At this very moment, you are walking in eternal life. Sitting right where you are, if you received Jesus Christ as Lord and Savior, you have received the forgiveness of your sins and are walking in eternal life; because you are walking with God, and when you breathe your last on this earth, you’re just going to keep on walking right into eternity with God.
Having said that, however, there is something else we need to understand. Paul also said in Acts 14:22, “Through many tribulations we must enter the kingdom of God.”
How do we reconcile the fact that we, as believers, have the greatest life there is, having the life of God within us and the joy of the Holy Spirit, yet at the same time knowing that on this earth there will be many troubles and tribulations?
Great question. That’s what we’re going to see in these verses we’re studying today. On this journey Paul and Barnabas see the triumph and victory of the gospel, but they also see troubles and tribulations like no man would ever choose.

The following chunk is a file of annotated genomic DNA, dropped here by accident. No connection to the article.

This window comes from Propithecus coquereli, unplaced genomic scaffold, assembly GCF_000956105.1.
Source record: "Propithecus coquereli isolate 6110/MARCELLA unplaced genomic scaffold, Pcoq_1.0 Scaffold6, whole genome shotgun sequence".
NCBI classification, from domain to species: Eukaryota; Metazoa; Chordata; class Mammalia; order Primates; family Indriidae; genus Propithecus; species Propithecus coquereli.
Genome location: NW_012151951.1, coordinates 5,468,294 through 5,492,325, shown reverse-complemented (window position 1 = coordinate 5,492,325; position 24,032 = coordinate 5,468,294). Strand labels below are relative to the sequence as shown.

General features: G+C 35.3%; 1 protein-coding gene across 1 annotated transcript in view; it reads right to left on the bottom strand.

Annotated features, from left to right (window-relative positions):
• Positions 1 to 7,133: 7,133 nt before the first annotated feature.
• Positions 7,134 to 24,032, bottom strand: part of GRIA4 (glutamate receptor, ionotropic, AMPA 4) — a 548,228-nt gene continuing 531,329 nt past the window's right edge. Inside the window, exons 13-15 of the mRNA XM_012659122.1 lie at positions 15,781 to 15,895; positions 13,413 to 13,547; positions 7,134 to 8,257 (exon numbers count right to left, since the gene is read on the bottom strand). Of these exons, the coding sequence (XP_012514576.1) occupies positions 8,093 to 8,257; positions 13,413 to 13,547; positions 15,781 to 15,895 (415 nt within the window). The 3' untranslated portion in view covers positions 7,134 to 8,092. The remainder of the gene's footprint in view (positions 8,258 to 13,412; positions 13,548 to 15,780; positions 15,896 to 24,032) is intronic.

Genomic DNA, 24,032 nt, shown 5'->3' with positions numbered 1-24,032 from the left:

In many ways, though, we see the same things, though not to the same degree. In this life, there are many triumphs and victories, but we all know there are many troubles and tribulations. This world is filled with troubles, but the good news is that we walk through it all with God who promises never to leave us or forsake us.
We need to see life from and focus on life with the right perspective. We have a goal and an upward call in Christ Jesus. We must live a God-focused life.
Philippians 3:13-14, Brethren, I do not regard myself as having laid hold of it yet; but one thing I do: forgetting what lies behind and reaching forward to what lies ahead, I press on toward the goal for the prize of the upward call of God in Christ Jesus.
I. Beware The Problem of Prosperity
- Prosperity is the mantra of our day. Many people long for and dream of such things. Some literally lust after prosperity.
- It comes in many forms. There is material wealth, but there is also earthly success in many different forms that many people desire.
- Even ministry success can be a great danger and because of it, many have lost their way.